A new wave of retail has gathered strength. If the retail apocalypse scorched businesses that relied on high foot-traffic at the POS, the retail revival is about something completely different. Namely, retailers are expanding and resuscitating smaller and smarter. And it’s all built from click-and-bricks.
Retail Revival Means the Omnichannel
Whether it’s a resurrected brand, or a clicks to bricks strategy, the retail revival is happening. From big chains to startups, the new wave of retail rides on eCommerce working in concert with brick-and-mortar. And that’s just another way of saying omnichannel.
Reviving an Old Brand
American Apparel used to be a 280-store retail chain selling street clothes made in the USA. After its 2018 bankruptcy, underwear-maker Gildan bought the brand. Since then, Gildan has given new life to Apparel beginning with global eCommerce websites. But Gildan plans to open a new physical location to complement American Apparel’s online business. This will also set the stage for Gildan’s ongoing brick-and-mortar strategy.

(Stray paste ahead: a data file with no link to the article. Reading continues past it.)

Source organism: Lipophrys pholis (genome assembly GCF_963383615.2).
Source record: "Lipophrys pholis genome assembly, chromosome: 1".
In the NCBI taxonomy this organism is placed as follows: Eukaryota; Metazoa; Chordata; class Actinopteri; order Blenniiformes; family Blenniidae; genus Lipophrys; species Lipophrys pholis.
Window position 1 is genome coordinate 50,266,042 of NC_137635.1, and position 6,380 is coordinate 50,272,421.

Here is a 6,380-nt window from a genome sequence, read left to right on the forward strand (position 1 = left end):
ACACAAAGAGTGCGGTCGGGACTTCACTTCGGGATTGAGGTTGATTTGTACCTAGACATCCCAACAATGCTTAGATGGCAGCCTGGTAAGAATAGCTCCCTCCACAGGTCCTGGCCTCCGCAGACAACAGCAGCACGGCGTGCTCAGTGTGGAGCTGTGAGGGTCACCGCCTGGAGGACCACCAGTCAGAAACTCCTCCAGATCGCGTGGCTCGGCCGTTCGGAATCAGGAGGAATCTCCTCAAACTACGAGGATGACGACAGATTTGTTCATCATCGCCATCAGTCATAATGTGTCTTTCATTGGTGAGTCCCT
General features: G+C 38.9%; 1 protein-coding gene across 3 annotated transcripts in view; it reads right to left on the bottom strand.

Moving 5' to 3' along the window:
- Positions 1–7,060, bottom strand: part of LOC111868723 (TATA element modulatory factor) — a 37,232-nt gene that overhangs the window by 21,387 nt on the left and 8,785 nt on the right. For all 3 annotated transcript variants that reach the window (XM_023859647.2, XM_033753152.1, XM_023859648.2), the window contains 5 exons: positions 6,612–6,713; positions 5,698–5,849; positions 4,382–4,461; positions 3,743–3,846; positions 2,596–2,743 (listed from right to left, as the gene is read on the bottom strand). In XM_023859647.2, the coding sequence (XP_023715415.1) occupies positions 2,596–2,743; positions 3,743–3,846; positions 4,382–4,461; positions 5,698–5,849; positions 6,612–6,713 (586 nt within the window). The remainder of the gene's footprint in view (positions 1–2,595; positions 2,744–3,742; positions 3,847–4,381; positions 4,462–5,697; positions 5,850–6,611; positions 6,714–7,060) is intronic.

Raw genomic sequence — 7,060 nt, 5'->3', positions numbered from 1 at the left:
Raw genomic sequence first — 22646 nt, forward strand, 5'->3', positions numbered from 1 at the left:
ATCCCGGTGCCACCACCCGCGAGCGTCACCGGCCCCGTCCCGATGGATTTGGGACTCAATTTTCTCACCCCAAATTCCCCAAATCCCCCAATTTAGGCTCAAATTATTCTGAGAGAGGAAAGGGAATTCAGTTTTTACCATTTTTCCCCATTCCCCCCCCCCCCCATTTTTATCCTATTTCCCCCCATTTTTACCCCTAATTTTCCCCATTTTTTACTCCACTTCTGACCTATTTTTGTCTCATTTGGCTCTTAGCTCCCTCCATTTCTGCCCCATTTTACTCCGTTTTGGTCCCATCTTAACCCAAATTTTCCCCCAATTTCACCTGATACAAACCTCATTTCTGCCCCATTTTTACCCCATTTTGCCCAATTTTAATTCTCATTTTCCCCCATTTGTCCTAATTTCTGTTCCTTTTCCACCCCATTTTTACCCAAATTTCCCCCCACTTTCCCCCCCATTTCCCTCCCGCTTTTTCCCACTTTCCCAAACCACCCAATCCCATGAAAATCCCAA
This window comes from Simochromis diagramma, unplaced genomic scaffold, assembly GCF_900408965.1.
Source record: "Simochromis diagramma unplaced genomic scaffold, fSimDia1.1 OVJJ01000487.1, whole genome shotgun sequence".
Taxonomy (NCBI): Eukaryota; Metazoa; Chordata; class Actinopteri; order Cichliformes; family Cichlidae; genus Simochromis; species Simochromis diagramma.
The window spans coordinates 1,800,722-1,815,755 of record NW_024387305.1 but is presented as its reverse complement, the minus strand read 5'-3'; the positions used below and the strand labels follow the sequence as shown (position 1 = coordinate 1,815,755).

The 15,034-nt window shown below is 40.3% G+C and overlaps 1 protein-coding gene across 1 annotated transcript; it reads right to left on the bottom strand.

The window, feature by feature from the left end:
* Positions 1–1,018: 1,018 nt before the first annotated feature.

Changing the Retail Concept
Another Montreal-based retailer has a very omnichannel concept of physical retail revival. Ssense sells independent luxury and streetwear brands. And with its new flagship boutique, customers don’t come in to browse. They shop online first, choose what they may want, then make an appointment to come in and try the clothes on. It’s similar to the showroom concept, and not unlike other retailers carving niches in omnichannel fashion.
In the omnichannel retail revival, smart growth isn’t opening a thousand new stores in a year. It’s about developing a unique brand and building a following. That’s the story of Wildfang, which is now opening its second physical store in five years. Wilfdfang sees brick-and-mortar as a physical hub for the community it built online. Its CEO says customers crave real, authentic experiences that neither digital (nor traditional) retail can provide.
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